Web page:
The majority of young people find it difficult to decide whether to enter vocational education and training (VET) or higher education (HE) after leaving school. This is partly due to the many myths about HE and VET that circulate in society and politics. The Bertelsmann Stiftung and the CHE Centre for Higher Education have teamed up to analyse ten common myths surrounding post-secondary education.

A number of myths have become entrenched in the public perception of post-secondary education in Germany. This applies to both VET and HE. A common misconception is that the record number of students is the only cause of the shortage of apprentices. However, a joint fact check by the Bertelsmann Stiftung and the CHE Centre for Higher Education comes to a different conclusion.

According to their findings, it is not enough to attribute the current shortage of apprentices in Germany solely to the growing popularity of HE. A comparison of enrolments in VET and HE shows that the demographic decline is affecting both vocational and academic education. For example, the number of new apprentices fell from 733,000 to 660,000 between 2011 and 2021. But the same is true of the number of new entrants to HE: their – even more modest – number fell from 519,000 to 470,000 over the same period. What is more, none of the three occupational groups with the highest proportion of unfilled training places are in direct competition with an academic study programme. These are plumbers, sales assistant in the food trade, and butchers.

Education and training myths meet insecure young people

The widespread myths and misconceptions, including the claim that “only academics earn really well”, resonate with a young generation, many of whom feel insecure. Many find it difficult to make decisions about their future education at the end of their school career. This is shown by the results of a representative youth survey published by the Bertelsmann Stiftung in August. According to the survey, 55 per cent of the young people interviewed said they felt sufficiently informed, but were unable to find their way through the plethora of information.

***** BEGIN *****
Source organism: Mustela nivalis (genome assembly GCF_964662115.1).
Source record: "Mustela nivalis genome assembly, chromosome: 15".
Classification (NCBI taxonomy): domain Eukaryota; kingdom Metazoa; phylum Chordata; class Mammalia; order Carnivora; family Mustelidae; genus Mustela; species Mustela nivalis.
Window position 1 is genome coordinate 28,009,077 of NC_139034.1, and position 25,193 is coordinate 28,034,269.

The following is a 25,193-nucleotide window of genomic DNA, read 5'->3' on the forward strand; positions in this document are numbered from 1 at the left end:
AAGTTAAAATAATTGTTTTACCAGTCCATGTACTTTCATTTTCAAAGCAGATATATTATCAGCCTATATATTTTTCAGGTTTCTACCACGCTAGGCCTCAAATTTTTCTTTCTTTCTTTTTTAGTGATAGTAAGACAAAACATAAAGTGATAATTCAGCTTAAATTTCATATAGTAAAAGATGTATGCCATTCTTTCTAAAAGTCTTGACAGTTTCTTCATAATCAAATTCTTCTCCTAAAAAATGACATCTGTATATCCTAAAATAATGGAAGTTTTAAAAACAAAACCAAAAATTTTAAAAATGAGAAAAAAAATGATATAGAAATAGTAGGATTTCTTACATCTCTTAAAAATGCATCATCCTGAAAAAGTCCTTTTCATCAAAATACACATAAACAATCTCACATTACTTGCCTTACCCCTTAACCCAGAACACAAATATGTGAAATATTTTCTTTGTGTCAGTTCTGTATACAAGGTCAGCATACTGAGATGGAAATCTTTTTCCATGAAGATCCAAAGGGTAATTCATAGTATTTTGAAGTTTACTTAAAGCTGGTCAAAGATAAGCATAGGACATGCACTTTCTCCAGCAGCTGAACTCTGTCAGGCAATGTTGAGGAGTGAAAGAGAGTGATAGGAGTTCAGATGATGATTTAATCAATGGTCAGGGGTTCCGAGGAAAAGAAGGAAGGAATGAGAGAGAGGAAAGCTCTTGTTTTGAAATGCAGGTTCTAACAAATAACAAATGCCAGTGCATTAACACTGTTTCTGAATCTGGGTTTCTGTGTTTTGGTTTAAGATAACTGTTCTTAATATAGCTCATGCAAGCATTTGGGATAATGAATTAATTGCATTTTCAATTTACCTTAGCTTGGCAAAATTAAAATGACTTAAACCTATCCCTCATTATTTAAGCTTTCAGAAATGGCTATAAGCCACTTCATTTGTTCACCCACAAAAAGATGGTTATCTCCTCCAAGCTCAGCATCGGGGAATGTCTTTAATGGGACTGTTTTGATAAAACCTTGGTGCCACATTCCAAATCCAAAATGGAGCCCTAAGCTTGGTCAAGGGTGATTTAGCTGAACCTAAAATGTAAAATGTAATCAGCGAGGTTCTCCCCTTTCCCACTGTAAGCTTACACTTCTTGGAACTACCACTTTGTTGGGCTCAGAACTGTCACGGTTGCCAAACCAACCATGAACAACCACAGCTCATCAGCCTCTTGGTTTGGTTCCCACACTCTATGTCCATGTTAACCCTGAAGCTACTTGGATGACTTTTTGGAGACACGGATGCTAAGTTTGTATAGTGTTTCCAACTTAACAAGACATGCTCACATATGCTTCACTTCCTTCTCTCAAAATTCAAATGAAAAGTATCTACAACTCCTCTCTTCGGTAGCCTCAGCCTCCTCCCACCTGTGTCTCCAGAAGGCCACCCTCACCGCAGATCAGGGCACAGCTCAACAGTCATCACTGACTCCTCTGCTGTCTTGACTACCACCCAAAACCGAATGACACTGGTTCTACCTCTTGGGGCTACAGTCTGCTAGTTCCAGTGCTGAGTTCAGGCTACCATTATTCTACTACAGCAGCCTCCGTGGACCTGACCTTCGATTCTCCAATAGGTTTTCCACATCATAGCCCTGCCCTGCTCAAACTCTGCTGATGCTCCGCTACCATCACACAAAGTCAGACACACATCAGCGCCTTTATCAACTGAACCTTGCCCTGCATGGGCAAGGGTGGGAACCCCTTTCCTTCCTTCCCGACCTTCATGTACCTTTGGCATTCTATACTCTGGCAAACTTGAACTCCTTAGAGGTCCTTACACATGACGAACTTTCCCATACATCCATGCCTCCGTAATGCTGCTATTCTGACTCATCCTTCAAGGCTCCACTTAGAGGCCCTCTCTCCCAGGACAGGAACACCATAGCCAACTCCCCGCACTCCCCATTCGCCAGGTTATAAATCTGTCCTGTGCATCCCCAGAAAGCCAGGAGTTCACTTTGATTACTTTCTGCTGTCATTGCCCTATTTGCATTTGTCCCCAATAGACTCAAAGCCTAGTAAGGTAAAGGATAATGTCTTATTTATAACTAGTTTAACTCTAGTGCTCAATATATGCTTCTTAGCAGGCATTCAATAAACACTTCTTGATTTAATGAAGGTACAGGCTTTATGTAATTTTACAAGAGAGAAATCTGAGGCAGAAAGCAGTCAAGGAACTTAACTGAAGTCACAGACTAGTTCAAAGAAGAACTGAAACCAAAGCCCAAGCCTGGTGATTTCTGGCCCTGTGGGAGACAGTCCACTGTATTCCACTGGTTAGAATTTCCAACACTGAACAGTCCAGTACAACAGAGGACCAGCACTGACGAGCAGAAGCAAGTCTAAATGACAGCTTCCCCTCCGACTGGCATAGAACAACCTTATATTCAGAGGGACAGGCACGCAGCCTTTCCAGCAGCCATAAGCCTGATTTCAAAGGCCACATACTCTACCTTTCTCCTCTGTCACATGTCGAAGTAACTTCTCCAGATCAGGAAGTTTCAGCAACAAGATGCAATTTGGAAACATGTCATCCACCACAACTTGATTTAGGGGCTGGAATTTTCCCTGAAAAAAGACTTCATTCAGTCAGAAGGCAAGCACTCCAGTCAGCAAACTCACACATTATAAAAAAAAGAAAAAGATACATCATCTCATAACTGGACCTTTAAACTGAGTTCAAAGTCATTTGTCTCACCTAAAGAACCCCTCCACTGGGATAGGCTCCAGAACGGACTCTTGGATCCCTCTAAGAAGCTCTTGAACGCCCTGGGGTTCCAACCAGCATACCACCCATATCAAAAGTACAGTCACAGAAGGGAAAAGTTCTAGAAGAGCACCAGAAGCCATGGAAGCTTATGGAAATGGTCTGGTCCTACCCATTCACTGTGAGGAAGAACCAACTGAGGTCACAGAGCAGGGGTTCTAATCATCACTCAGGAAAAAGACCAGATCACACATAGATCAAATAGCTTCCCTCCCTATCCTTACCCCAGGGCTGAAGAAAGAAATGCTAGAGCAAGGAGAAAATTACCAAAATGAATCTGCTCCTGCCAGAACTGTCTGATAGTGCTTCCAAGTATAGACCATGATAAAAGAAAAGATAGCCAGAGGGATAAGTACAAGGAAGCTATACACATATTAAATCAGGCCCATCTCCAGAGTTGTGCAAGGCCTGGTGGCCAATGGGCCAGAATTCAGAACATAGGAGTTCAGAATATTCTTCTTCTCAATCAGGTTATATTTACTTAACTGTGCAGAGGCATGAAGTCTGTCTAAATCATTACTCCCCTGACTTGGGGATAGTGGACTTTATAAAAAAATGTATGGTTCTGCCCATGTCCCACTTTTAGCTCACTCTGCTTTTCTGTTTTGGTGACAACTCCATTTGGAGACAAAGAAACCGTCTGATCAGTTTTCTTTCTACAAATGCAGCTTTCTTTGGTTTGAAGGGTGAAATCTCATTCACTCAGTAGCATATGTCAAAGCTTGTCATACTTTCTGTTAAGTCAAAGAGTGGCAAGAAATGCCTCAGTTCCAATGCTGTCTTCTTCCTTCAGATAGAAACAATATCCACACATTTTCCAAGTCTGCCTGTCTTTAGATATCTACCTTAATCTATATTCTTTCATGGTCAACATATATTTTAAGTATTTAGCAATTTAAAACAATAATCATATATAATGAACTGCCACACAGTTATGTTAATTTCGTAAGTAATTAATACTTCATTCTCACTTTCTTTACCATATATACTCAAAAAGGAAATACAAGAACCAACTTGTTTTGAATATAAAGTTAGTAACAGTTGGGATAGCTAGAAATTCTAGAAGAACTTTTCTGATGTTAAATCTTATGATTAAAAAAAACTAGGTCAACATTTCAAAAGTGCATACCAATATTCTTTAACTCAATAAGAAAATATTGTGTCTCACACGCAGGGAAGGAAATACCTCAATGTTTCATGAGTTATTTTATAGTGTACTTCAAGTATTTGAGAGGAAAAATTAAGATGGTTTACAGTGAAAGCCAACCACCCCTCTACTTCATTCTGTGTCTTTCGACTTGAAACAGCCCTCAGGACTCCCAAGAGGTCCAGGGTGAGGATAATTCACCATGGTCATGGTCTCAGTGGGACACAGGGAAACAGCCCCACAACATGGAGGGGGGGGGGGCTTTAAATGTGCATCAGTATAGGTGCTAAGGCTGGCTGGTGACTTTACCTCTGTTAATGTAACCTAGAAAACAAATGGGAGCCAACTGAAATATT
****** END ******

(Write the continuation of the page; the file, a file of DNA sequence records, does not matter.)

“Misinformation about studying and training can lead to wrong decisions. This can leave young people feeling very frustrated. They miss out on opportunities and feel that they have wasted their time and energy. Moreover, given the shortage of skilled labour, it is also important for society as a whole to give young people the best possible support in choosing the right career. No one should get lost in the transition from school to the world of work,” remarked Caroline Schnelle, VET expert at the Bertelsmann Stiftung.

Post-secondary forms of education more flexible than often assumed

Openness and flexibility are important when choosing a career. But this is undermined by another myth: “After school, you have to decide between higher education and vocational education and training – then your future career path is set in stone.” “This misconception persists, but it’s simply not true,” Ulrich Müller stressed. “In post-secondary education, there is an increasing number of transitions in both directions,” stated the Head of Policy Studies at CHE. “A good policy ensures that facts, not myths, are heard. And at state and federal level, it uses all the means and channels at its disposal to spread innovative models of cooperation between vocational and academic education. In the face of skills shortages, it is now up to all policymakers to see the bigger picture and act as bridge-builders to ensure that no one gets lost between systems,” urged Ulrich Müller.

All ten analysed myths surrounding VET and HE can be found in the joint Bertelsmann Stiftung and CHE fact check at the following link.


About the method:

Zehn Mythen rund um Ausbildung und Studium – Faktencheck nachschulische Bildung” (Ten myths surrounding vocational education and training and higher education – Fact check on post-secondary education) is a joint publication by the Bertelsmann Stiftung and the CHE Centre for Higher Education. The data come from sources such as education reporting, the database of the Federal Statistical Office of Germany and statistics from the Federal Employment Agency. The fact check also includes previously unpublished results from the representative youth survey 2023, which was conducted by the market and opinion research institute iconkids& youth on behalf of the Bertelsmann Stiftung. A total of 1,694 people aged between 14 and 25 were interviewed between 2 and 30 June 2023.


Zehn Mythen rund um Ausbildung und Studium - Faktencheck nachschulische Bildung 16. November 2023 4.67 MB 8882 downloads

Schnelle, Caroline; Müller, Ulrich; Johanning, Naemi; Rischke, Melanie: Zehn Mythen...